Playground parents seesaw between anger, impatience


By H’Rina DeTroy

Where the Tompkins Square Park children’s playground once stood is now a construction site surrounded by chain-link fencing. A $1.5 million project by the Parks Department that began in August will revamp the playground. But some East Village residents are dismayed. 

“We’re thinking of getting a little demonstration together,” said Susan, who withheld her last name and who was spending last Thursday afternoon watching her daughter try out a new skateboard in the park. For Susan, the construction’s progress seems to be going at snail’s pace.

“I don’t see a lot of people working there each time I pass by,” she said. Susan heard rumors that the project will take six months — and “That’s too long,” she said.

“The East Village is finally getting what it deserves, ” said Gail Wittwer-Laird, a Parks Department landscape architect and lead designer of the new playground. An East Villager for the past 10 years and mother of two children, she said, “I feel like I have a personal relationship with the park. ” Wittwer-Laird anticipates the end of the playground’s reconstruction by — “the latest” — early spring 2009. Recently, Wittwer-Laird helped make over the P.S. 76 playground in Harlem.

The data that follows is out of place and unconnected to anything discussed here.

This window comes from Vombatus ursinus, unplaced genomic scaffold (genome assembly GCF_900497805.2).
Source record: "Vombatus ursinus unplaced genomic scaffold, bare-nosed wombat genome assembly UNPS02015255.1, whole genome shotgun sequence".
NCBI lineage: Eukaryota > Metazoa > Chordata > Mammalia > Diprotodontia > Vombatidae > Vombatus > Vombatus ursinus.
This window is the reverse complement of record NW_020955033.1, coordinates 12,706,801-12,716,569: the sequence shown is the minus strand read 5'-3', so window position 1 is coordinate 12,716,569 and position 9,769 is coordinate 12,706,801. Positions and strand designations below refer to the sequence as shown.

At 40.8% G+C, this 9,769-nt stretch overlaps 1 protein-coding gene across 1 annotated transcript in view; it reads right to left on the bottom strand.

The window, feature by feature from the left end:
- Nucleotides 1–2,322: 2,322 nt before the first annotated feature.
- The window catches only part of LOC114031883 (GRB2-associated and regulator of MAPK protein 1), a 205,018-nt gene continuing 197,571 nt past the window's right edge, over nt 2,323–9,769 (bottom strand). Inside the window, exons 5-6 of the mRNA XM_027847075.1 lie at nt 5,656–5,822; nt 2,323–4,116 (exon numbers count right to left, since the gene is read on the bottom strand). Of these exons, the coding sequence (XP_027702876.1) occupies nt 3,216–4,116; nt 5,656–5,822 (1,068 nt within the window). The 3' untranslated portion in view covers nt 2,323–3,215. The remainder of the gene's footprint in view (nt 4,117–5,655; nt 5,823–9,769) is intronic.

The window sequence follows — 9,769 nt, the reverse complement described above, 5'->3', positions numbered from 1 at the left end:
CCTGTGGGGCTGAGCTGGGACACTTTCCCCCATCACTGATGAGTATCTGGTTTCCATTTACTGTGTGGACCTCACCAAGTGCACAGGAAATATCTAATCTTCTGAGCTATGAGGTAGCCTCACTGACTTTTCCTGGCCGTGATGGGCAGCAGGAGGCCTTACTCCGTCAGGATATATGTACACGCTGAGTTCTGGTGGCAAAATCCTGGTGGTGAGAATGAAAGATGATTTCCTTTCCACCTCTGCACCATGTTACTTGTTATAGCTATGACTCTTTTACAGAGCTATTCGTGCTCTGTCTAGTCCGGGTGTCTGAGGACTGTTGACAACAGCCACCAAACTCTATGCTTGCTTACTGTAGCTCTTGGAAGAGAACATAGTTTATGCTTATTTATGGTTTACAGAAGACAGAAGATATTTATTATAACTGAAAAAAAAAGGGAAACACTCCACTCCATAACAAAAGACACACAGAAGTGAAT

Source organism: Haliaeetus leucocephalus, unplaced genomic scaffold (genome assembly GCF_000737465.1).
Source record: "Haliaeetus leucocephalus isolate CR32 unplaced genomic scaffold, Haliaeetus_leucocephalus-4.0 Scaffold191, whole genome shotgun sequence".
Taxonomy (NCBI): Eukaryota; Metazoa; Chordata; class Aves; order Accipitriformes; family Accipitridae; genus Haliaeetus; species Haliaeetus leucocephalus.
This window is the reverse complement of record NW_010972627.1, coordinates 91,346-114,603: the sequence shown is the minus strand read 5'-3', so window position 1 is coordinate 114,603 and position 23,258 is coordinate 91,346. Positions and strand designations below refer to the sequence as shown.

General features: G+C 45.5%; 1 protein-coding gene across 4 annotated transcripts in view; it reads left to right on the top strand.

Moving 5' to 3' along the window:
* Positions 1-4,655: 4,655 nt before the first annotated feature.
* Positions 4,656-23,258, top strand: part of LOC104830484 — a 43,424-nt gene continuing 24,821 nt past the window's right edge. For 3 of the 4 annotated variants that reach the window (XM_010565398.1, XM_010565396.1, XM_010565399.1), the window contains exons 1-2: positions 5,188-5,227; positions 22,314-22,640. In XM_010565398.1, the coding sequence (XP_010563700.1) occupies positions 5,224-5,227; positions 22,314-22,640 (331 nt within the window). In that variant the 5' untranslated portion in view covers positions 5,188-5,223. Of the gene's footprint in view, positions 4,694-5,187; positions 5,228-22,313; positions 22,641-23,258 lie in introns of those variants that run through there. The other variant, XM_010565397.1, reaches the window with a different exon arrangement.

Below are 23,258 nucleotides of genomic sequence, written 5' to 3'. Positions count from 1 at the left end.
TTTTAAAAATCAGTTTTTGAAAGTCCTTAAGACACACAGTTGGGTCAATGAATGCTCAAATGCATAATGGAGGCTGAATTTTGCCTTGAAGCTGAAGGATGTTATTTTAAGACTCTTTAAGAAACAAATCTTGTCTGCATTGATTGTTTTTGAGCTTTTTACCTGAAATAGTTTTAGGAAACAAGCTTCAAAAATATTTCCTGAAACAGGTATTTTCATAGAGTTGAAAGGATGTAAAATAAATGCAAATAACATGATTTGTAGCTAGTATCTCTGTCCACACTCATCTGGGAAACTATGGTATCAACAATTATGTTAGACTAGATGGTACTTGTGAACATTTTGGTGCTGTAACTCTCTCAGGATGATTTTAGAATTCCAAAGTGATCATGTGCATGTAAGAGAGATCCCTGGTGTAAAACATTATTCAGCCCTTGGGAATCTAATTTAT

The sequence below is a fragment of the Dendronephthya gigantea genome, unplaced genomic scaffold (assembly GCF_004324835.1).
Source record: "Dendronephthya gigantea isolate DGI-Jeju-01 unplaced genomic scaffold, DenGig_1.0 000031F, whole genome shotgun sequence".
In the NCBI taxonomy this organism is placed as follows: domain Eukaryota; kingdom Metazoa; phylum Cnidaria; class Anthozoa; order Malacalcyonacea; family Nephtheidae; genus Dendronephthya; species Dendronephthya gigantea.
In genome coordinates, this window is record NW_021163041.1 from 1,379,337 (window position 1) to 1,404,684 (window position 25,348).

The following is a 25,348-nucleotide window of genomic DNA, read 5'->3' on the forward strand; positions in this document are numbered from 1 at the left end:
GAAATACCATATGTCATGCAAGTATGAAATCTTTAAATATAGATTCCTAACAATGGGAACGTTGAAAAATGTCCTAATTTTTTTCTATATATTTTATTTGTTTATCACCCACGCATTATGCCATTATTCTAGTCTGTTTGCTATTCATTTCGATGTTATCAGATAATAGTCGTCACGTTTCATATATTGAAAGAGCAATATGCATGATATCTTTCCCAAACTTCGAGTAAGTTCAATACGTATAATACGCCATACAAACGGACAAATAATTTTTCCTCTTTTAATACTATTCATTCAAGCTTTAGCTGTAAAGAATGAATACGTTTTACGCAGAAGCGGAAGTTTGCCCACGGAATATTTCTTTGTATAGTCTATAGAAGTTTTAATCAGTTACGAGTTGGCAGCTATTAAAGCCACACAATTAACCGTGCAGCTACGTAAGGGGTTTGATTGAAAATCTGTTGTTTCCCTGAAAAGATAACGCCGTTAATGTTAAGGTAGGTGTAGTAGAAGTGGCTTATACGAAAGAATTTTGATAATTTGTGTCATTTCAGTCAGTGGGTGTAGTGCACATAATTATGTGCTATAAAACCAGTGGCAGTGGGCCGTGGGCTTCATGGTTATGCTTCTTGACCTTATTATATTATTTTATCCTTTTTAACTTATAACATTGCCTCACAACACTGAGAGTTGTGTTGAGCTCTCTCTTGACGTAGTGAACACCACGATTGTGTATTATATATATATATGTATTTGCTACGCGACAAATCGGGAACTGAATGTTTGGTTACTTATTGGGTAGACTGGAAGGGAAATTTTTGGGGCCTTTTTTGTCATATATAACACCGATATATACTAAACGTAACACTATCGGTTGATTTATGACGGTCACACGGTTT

The redesign for Tompkins Square’s playground will include a water-play area with motion-detecting ground jets, a jungle gym that resembles a rock-climbing wall and parent-friendly cafe-style tables.

“We’re incorporating old play equipment, too,” Wittwer-Laird said, highlighting the effort to recycle by reusing some of the existing playground structures.

But for many residents, the construction has disrupted the rhythm of their lives.

“This was the main gathering area, not just for the kids, but also for the parents,” said Susan. “When you live in spaces as small as we do in the East Village, then these community gathering areas are really important. And, especially, like single parents — where do you go? You go to the playground and you can talk to other single parents. It’s an important resource.”

“They closed it and we lost like 20 friends maybe?” said Luis Castro, who was with his partner, Isabel Bigelow, and friend Jan Kuba Gontarczyk, all taking turns pushing their 2-year-old daughters on a tire swing in a smaller playground in the southeast corner of Tompkins Square Park. Parents they used to see every day now “go to different parks,” said Castro. 

“This is way too tiny for the whole neighborhood,” said Kuba Gontarczyk. An East Village resident for 17 years and a furniture maker, he said that the playground’s improvement should include better construction, safety and rat control.

“What we really need is a clean, well-designed playground,” he said. 

Isaac Morales, 24, a night student at F.I.T., said, for him, the barricade of wire mesh currently blocking the park’s western entrance “takes away from the beauty” of Tompkins Square. Also, the detour forces him to take cuts through what he called a rougher end of the park.

“I don’t know when they’re going to get finished with the construction,” Morales said. “But it would be nice if they did it really soon.”